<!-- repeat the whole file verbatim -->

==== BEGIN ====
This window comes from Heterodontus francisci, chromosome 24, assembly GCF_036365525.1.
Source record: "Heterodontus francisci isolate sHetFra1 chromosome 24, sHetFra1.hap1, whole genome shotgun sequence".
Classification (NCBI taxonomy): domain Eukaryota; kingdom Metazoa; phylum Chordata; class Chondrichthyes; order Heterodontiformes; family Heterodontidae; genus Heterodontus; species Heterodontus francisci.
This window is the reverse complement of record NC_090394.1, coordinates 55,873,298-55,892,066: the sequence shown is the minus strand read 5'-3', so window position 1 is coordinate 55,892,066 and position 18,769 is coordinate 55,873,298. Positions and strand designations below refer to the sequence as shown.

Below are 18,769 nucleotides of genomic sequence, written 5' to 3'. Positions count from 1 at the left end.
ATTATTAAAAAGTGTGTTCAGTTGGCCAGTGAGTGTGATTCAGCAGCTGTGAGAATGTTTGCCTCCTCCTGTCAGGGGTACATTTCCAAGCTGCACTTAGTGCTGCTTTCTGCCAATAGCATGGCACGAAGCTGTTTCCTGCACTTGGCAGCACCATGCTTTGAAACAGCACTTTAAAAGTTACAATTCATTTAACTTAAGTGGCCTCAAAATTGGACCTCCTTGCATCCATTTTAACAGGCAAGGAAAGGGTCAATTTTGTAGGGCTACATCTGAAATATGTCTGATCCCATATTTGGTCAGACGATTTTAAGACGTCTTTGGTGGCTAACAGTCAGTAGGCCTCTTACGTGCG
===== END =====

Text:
This window comes from Heterodontus francisci, chromosome 24, assembly GCF_036365525.1.
Source record: "Heterodontus francisci isolate sHetFra1 chromosome 24, sHetFra1.hap1, whole genome shotgun sequence".
Classification (NCBI taxonomy): domain Eukaryota; kingdom Metazoa; phylum Chordata; class Chondrichthyes; order Heterodontiformes; family Heterodontidae; genus Heterodontus; species Heterodontus francisci.
This window is the reverse complement of record NC_090394.1, coordinates 55,873,298-55,892,066: the sequence shown is the minus strand read 5'-3', so window position 1 is coordinate 55,892,066 and position 18,769 is coordinate 55,873,298. Positions and strand designations below refer to the sequence as shown.

Below are 18,769 nucleotides of genomic sequence, written 5' to 3'. Positions count from 1 at the left end.
ATTATTAAAAAGTGTGTTCAGTTGGCCAGTGAGTGTGATTCAGCAGCTGTGAGAATGTTTGCCTCCTCCTGTCAGGGGTACATTTCCAAGCTGCACTTAGTGCTGCTTTCTGCCAATAGCATGGCACGAAGCTGTTTCCTGCACTTGGCAGCACCATGCTTTGAAACAGCACTTTAAAAGTTACAATTCATTTAACTTAAGTGGCCTCAAAATTGGACCTCCTTGCATCCATTTTAACAGGCAAGGAAAGGGTCAATTTTGTAGGGCTACATCTGAAATATGTCTGATCCCATATTTGGTCAGACGATTTTAAGACGTCTTTGGTGGCTAACAGTCAGTAGGCCTCTTACGTGCG